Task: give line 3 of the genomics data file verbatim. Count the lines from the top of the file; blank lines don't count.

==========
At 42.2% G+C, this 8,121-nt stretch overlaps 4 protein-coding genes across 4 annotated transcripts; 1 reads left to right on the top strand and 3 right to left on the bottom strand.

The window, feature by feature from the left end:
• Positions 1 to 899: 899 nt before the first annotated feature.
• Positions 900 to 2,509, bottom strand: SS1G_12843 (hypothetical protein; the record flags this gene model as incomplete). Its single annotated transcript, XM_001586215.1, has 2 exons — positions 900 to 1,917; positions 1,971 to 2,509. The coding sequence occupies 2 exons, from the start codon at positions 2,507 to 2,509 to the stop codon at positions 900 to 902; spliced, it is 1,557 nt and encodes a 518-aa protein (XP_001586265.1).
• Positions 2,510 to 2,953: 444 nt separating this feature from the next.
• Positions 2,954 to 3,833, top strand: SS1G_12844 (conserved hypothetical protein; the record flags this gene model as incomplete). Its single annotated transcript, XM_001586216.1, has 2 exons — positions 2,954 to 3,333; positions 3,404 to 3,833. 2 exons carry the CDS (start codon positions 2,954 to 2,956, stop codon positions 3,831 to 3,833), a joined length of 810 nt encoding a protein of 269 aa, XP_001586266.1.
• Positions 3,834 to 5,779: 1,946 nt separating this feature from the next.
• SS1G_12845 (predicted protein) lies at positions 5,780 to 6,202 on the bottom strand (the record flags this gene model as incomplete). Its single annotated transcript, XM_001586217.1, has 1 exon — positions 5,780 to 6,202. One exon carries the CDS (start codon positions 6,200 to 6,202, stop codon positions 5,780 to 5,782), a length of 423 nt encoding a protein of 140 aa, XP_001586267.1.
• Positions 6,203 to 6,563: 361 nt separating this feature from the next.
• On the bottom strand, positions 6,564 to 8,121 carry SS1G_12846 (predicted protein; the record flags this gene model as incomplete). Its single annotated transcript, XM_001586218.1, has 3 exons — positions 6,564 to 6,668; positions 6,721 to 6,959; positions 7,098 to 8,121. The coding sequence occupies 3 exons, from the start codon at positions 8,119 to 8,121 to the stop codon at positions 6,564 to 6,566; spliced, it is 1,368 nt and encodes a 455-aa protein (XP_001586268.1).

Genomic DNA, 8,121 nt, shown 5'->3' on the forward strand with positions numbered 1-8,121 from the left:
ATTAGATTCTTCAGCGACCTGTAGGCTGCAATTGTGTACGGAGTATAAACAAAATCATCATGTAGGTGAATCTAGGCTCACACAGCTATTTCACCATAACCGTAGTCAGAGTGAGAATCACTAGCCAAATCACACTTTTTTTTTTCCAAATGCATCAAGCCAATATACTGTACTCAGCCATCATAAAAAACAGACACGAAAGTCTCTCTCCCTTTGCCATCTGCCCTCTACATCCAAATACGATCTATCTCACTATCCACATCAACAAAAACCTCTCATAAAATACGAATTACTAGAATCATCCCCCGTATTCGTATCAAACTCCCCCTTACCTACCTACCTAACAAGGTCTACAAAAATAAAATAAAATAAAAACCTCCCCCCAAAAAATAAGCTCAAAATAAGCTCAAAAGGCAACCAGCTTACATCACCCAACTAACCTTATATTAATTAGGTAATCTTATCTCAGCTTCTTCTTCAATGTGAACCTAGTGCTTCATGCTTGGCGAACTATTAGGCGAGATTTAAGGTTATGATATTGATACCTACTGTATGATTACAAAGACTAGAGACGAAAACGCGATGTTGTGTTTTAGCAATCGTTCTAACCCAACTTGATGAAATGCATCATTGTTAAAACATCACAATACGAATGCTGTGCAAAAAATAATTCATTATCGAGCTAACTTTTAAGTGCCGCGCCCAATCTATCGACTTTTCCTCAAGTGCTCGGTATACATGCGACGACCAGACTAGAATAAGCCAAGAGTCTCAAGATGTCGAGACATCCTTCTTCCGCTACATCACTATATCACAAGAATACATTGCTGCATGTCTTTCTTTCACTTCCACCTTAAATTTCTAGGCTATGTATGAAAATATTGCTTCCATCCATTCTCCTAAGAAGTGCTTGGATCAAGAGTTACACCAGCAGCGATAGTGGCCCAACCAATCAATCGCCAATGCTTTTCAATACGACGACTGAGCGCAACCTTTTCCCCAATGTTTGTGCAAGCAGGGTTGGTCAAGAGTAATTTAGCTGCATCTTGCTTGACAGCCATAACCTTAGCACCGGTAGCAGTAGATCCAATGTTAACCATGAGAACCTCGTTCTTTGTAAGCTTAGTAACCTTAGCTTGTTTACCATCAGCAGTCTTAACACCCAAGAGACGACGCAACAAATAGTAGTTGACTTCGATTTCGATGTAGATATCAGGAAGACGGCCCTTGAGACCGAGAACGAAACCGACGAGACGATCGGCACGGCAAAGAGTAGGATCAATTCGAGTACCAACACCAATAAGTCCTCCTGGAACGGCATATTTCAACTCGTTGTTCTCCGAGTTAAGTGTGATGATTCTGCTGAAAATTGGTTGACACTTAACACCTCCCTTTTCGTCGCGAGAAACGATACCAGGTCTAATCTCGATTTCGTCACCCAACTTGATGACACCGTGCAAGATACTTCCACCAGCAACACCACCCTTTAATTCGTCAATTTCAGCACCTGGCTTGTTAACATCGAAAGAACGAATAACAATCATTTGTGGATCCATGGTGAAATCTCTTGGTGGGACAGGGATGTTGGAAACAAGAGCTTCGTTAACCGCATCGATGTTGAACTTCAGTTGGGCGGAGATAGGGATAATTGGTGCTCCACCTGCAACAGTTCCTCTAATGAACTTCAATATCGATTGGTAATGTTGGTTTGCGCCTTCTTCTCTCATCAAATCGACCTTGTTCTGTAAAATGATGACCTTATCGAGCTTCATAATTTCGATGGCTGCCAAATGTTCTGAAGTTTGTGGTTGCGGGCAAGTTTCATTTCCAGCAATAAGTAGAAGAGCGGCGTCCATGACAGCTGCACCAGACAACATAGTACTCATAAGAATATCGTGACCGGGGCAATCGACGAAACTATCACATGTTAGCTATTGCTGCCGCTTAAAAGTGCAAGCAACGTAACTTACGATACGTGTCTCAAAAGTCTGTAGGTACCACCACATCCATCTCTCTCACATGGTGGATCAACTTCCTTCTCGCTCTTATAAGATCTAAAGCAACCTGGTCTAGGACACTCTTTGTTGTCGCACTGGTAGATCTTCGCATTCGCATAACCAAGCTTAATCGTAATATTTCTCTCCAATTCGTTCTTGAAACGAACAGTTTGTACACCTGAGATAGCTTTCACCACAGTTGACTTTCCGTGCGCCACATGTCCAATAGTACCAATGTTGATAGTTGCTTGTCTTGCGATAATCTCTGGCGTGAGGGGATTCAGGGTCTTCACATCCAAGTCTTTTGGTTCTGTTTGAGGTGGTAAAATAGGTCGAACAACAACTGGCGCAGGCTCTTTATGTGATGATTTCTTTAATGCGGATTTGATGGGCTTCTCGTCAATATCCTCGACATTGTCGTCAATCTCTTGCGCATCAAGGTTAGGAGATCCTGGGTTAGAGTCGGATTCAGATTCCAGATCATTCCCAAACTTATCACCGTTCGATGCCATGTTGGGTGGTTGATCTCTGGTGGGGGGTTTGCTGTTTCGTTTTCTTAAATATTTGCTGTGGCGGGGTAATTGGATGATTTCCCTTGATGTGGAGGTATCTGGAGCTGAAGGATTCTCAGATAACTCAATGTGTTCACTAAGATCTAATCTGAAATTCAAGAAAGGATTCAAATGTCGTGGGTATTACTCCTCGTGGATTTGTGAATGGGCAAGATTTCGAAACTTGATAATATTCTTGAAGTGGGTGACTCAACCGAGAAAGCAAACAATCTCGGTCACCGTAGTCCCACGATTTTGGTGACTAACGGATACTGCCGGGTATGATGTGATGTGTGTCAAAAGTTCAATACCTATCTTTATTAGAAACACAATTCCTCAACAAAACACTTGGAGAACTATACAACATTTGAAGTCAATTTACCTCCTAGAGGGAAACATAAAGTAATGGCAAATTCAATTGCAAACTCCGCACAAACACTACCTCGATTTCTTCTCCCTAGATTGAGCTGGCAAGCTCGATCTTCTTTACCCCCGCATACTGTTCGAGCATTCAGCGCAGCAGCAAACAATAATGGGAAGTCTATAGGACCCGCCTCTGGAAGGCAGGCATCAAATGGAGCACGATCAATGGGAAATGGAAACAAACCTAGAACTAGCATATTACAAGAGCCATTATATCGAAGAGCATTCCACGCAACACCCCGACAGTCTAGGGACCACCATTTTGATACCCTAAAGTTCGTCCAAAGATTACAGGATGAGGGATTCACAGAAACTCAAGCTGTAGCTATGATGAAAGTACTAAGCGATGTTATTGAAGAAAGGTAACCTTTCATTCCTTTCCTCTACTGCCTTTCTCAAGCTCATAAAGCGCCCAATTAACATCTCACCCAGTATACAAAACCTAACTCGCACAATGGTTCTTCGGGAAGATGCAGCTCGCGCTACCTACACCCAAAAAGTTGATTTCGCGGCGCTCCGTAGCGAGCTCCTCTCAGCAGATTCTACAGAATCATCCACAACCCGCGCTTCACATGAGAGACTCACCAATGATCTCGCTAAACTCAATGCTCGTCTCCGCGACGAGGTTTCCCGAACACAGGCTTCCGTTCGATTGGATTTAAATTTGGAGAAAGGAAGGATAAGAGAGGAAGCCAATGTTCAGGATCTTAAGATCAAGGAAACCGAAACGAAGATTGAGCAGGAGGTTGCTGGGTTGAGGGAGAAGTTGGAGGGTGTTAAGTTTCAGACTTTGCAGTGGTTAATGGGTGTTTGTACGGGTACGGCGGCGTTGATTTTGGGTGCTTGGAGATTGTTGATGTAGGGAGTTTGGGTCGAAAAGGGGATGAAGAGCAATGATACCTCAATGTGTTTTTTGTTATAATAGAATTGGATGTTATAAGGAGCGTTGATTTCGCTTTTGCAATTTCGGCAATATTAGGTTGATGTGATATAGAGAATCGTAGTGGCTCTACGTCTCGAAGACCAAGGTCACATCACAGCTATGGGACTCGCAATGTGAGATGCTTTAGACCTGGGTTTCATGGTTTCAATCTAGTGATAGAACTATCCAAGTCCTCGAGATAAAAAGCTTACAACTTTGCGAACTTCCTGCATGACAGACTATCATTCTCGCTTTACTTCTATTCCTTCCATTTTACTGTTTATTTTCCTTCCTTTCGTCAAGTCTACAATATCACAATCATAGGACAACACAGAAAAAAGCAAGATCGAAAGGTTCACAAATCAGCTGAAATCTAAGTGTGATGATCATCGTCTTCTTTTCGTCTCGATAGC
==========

• Positions 1 to 899: 899 nt before the first annotated feature.